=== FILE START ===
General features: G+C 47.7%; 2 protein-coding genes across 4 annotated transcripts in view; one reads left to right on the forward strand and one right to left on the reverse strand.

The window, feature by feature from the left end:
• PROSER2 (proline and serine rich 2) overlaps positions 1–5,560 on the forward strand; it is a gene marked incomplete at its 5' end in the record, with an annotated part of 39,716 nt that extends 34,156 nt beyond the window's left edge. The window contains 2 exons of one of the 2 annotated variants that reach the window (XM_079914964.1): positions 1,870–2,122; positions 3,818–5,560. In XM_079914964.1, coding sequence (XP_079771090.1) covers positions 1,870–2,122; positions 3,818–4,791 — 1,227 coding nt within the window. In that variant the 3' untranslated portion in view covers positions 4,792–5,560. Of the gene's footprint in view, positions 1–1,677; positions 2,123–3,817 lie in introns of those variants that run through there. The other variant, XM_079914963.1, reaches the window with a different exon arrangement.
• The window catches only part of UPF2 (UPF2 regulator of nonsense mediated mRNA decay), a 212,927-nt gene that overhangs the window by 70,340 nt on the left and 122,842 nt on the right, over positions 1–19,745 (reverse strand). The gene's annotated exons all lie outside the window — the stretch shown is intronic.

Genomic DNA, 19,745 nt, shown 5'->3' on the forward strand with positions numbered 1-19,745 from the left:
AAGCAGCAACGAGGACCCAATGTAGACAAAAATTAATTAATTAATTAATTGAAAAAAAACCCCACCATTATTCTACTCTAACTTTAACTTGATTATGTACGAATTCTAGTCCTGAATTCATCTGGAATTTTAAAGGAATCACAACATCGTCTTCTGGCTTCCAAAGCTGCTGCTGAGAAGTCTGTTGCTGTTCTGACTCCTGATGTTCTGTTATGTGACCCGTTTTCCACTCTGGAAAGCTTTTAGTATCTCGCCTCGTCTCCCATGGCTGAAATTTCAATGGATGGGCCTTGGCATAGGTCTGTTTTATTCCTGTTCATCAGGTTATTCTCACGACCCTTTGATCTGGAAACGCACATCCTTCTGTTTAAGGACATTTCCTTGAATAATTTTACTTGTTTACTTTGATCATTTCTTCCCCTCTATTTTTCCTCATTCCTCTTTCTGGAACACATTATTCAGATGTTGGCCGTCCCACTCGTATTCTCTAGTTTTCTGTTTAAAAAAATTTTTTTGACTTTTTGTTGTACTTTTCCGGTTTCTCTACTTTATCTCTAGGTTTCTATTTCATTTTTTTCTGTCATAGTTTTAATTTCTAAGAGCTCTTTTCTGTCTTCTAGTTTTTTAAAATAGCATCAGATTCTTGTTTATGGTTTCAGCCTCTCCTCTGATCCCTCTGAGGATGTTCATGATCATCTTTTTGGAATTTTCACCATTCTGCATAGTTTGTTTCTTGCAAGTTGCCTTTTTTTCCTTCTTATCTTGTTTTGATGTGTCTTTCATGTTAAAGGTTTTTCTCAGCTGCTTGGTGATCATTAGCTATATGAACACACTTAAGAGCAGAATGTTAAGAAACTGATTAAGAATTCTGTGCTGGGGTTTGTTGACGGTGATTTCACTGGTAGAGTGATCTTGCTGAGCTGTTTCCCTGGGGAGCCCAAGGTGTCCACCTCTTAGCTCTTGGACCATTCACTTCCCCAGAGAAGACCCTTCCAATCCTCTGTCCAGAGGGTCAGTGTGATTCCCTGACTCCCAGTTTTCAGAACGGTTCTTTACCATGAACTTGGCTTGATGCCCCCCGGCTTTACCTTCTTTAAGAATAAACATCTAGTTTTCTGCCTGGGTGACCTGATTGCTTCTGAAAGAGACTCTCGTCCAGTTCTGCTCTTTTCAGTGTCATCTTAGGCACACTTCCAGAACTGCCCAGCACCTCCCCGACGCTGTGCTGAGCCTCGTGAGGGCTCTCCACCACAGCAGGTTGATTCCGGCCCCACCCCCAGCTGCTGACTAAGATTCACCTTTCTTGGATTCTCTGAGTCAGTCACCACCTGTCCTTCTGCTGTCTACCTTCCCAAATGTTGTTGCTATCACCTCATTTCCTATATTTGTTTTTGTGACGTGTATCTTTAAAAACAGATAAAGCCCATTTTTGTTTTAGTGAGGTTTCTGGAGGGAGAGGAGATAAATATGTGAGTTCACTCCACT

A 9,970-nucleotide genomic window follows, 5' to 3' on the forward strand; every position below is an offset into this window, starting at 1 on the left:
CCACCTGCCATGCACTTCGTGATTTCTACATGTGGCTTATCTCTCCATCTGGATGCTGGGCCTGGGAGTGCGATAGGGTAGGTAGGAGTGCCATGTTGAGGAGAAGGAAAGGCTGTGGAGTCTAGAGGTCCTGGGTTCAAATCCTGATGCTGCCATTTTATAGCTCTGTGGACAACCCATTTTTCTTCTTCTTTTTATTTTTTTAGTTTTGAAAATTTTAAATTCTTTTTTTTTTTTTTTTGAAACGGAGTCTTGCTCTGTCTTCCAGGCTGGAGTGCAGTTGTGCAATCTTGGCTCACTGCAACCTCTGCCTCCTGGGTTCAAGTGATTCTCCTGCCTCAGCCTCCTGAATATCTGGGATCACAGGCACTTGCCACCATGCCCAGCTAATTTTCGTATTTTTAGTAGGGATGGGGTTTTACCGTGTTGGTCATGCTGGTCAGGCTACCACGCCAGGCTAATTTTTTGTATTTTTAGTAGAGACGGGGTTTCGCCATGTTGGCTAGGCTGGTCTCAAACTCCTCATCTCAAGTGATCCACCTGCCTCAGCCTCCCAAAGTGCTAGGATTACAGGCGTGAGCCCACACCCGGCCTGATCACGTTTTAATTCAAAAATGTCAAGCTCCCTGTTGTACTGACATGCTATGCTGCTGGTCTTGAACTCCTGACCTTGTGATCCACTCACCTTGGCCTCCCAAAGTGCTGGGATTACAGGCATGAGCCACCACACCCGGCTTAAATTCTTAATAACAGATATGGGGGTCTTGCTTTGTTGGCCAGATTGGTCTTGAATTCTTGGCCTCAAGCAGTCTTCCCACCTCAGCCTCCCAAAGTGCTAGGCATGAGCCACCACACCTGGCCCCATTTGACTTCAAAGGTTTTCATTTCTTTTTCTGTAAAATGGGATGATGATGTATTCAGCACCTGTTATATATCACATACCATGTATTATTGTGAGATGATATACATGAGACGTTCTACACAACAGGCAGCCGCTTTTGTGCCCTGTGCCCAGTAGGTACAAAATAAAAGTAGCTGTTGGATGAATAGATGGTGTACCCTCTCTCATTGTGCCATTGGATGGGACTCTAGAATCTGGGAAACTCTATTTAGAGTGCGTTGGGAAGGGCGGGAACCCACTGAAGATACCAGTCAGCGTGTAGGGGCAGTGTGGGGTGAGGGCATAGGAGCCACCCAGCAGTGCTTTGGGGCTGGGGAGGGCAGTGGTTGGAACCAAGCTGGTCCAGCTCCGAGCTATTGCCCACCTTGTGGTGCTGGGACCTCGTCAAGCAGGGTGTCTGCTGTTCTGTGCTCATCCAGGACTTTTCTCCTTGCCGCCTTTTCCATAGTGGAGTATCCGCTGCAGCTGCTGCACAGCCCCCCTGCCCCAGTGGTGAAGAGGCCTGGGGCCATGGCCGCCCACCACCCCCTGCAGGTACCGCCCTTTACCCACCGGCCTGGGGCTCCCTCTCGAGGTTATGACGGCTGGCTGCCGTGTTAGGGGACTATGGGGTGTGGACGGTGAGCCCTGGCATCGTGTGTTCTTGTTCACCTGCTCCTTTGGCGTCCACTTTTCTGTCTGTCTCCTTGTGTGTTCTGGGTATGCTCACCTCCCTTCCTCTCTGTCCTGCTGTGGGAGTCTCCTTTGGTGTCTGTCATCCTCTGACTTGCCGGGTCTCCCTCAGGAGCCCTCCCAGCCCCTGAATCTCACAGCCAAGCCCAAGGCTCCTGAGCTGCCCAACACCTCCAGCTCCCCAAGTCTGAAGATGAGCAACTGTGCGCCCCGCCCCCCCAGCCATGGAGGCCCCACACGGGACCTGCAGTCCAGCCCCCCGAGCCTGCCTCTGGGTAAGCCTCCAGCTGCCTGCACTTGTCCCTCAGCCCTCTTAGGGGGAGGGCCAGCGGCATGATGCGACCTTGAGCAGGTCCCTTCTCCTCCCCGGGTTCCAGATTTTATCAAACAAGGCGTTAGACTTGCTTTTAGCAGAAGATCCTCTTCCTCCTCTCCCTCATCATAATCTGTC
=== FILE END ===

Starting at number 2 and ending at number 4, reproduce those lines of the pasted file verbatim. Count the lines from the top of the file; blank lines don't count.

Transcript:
The window, feature by feature from the left end:
• PROSER2 (proline and serine rich 2) overlaps positions 1–5,560 on the forward strand; it is a gene marked incomplete at its 5' end in the record, with an annotated part of 39,716 nt that extends 34,156 nt beyond the window's left edge. The window contains 2 exons of one of the 2 annotated variants that reach the window (XM_079914964.1): positions 1,870–2,122; positions 3,818–5,560. In XM_079914964.1, coding sequence (XP_079771090.1) covers positions 1,870–2,122; positions 3,818–4,791 — 1,227 coding nt within the window. In that variant the 3' untranslated portion in view covers positions 4,792–5,560. Of the gene's footprint in view, positions 1–1,677; positions 2,123–3,817 lie in introns of those variants that run through there. The other variant, XM_079914963.1, reaches the window with a different exon arrangement.
• The window catches only part of UPF2 (UPF2 regulator of nonsense mediated mRNA decay), a 212,927-nt gene that overhangs the window by 70,340 nt on the left and 122,842 nt on the right, over positions 1–19,745 (reverse strand). The gene's annotated exons all lie outside the window — the stretch shown is intronic.